Scottish Cup final: The view from the sofa

The BBC panel work their way through two hours of build-up. Picture: Contributed
The BBC panel work their way through two hours of build-up. Picture: Contributed
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TWO hours before kick-off, the BBC Sportscene team took to the airwaves and began weighing the odds of green and white colours garlanding the cup by the end of the afternoon. Pretty likely, they decided unanimously.

It all started with a sombre voice-over spouting pretentious nonsense about defeat being etched like scars on the skin and the world stopping this day.

Cut to the avuncular Rob Maclean in the glass box overlooking an empty Hampden promising, or threatening, two hours of big-match build-up which turned out to the televisual equivalent of keepie-up as they ran through their checklist of items.

Dink – Celtic desperate for double.

Dink – Hibs are last year’s losing finalists.

Head – Wanyama doesn’t play.

Head – Griffiths does.

Dink – unsteady video shots of goals from early rounds.

Dink – team buses arriving.

Dink – tracksuited players on pitch dancing to private music.

The collar and tie experts in the box had been chosen for their ‘been there, done it’ gravitas: a line-up of Gary Caldwell (ex-Hibs and Celtic – tick), John Hartson (ex-Celtic – tick) and Pat Nevin (childhood Hoops fan turned Hibee in later life – tick).

They chipped in occasionally with their green-tinged empathy, balanced prejudices, and instantly forgettable comments. The gist was that Celtic were favourites but Hibs might swing it if they got lucky.

Out in the stadium Liam McLeod and summariser Billy Dodds (ex-Rangers and others so just about tolerated)introduced themselves and retreated behind the microphone, perhaps to hide from more pretentious guff, including Shakespearean quotes in Nairn and Sean Connery references at Bonnyrigg Rose.

Outside Hampden, the celebrity count began with a Hibs-supporting Proclaimer announcing his other half was too nervous to come to the game but that Hibs would win if Celtic didn’t.

Next up was a Celtic-minded Susan Boyle betraying a total lack of knowledge about football in an ad hoc interview that couldn’t end quickly enough.

Half an hour to kick-off and Sky joined in with a portentous introduction about Hibs trying to shake off the historic mantle of cup losers. Then came a musical backdrop to a quick Leigh Griffiths Hibee biopic balanced by a pre-packaged interview with ex-Celtic legend Henrik Larsson.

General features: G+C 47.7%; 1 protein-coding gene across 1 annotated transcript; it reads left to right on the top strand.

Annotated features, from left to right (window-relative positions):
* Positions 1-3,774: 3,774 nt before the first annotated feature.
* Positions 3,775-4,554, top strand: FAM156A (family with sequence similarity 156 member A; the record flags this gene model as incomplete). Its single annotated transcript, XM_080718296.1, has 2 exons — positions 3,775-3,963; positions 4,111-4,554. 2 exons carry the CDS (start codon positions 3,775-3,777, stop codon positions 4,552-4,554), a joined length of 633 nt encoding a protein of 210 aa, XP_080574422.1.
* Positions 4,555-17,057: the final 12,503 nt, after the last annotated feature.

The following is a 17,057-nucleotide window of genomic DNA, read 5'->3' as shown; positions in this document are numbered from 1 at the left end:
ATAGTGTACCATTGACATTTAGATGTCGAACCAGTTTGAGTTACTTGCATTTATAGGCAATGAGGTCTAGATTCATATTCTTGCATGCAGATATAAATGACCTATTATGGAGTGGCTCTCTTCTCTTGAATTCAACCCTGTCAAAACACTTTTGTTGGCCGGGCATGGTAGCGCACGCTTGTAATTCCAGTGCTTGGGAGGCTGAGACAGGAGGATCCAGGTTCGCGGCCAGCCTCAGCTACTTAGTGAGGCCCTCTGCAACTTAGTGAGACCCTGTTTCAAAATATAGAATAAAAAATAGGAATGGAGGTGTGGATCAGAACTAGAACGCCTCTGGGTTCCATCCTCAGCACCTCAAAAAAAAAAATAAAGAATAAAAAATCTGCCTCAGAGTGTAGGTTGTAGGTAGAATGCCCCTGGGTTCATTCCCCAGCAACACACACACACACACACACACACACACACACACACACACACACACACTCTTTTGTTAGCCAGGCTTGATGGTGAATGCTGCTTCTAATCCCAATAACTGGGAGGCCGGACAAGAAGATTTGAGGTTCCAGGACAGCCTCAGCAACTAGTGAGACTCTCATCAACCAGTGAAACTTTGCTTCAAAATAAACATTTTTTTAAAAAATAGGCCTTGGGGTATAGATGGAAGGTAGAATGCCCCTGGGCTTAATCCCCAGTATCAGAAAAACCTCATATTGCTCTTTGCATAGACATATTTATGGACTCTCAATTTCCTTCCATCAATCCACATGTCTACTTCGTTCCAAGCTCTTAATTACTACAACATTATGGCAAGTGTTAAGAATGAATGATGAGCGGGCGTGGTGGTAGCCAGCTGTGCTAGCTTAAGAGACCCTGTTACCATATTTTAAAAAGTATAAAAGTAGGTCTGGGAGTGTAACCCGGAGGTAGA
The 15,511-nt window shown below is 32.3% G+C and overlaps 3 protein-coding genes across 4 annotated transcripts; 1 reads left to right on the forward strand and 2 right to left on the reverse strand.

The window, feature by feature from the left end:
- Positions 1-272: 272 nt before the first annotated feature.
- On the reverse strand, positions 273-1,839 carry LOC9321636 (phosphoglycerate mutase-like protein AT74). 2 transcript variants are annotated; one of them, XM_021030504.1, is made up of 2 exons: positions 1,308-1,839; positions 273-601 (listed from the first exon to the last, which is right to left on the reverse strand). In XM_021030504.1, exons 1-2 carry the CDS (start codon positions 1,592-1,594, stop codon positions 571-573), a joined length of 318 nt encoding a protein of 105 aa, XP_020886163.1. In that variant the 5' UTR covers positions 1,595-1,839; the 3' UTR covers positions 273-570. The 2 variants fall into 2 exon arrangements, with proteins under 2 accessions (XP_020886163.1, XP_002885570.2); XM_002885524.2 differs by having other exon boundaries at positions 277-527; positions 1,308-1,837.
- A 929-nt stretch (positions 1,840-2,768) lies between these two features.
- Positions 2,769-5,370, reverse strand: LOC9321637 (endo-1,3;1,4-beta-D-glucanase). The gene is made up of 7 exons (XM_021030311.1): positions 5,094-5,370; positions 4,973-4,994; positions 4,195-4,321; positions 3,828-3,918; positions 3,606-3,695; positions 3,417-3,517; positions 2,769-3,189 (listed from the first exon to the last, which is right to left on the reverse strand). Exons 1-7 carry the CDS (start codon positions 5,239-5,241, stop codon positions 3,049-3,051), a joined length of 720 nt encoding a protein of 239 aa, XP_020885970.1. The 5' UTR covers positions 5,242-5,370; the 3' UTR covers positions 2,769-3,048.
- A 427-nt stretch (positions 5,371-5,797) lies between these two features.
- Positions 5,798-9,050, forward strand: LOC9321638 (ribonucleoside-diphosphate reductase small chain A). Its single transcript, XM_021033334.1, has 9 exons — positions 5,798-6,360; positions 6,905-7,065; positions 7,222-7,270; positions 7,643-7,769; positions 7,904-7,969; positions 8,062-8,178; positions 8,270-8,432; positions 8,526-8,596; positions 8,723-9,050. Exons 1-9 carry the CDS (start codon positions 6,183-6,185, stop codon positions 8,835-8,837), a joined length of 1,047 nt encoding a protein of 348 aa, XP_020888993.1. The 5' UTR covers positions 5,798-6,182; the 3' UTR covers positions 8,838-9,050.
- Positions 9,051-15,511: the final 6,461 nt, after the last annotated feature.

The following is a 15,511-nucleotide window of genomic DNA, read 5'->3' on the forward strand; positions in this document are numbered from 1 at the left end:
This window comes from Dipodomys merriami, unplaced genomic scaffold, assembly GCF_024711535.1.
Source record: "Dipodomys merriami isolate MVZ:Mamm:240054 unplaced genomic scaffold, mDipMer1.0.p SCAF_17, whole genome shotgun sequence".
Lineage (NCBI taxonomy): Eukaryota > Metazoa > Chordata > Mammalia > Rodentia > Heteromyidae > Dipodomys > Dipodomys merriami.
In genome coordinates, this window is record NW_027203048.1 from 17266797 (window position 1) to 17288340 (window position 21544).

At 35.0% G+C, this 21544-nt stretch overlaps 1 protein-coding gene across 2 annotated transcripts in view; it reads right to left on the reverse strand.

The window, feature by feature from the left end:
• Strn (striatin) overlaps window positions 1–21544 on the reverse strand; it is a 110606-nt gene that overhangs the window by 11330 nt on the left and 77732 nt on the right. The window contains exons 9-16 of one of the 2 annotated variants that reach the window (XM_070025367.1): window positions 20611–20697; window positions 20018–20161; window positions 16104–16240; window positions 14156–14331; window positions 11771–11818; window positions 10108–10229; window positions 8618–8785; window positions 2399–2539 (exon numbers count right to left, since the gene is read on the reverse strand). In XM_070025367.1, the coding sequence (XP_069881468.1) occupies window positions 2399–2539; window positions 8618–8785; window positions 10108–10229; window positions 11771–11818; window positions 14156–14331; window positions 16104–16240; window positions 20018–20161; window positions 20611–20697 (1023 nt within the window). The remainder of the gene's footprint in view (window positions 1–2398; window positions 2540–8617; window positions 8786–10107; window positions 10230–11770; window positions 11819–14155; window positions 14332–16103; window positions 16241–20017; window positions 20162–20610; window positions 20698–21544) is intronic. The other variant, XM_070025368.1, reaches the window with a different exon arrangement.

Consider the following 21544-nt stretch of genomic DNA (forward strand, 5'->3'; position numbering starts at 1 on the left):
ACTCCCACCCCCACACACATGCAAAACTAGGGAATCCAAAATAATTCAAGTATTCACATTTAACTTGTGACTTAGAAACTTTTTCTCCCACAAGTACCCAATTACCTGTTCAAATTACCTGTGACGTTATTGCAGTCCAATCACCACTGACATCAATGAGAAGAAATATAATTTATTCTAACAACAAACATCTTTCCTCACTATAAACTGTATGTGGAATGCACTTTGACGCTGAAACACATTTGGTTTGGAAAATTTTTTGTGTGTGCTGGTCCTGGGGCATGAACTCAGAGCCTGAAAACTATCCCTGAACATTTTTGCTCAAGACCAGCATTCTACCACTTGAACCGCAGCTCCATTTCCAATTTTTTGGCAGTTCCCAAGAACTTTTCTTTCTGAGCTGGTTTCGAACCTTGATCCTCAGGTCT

Then Sky celebrity watch offered a quick glimpse of Hibs supporter and Hollywood star Dougray Scott in the crowd. Celtic-daft Rod Stewart couldn’t make it but he was there in spirit, in the adverts for his new album.

In Sky’s glass box David Tanner had only two experts to juggle as the stadium filled up behind them: John Collins (ex-Hibs and Celtic – tick) and Neil McCann (ex-Hearts and Rangers – just about tolerated). Behind the microphone Ian Crocker and summariser Andy Walker (ex-Celtic – tick) provided the footballing wisdom.

Sky’s experts concurred with the BBC team that Celtic had the momentum but Hibs could rise to the occasion as they had failed to do when contesting nine previous finals in the last 111 years.

But Hibs didn’t even get off the ground when the serious stuff started and they went two down. Both match commentators strained their vocal cords to herald the goals, but these were the only blips on the blood pressure meter. Both summarisers agreed it looked bleak for Hibs.

You got a little hint of how it was panning out from regular cutaway shots of the managers: Celtic’s Neil Lennon smugly impassive and Hibs’ Pat Fenlon ready to burst into tears.

In between the commentators calmly laid breadcrumb trails of facts and stats, carefully rationed so they would last the full 90 minutes.

At half-time the message from the experts was that Celtic were now even stronger favourites. The cup sponsors wouldn’t be taking many bets on a dramatic turnaround with Hibs destined for the dustbin, not the trophy cabinet, of history.

By full time the facts and stats had been exhausted, the commentators’ forced enthusiasm drained, and the experts proved right. Celtic celebrations were duly documented by BBC and Sky and filed away for future reference. Hibs’ desolation was a private affair, hidden away in the dressing room as post match keepie-up took the form of Celtic players echoing each other in describing how great it all was.

Neil Lennon, a little more smug and a little less impassive, went in front of the cameras to praise his double-winning team and be magnanimous in victory. “How do you better this,” he was asked. “Good question,” he replied.

Pat Fenlon, a little closer to tears of frustration, was finally hunted down by Sky to close their programme. “The better team won the game,” he said. “No argument.”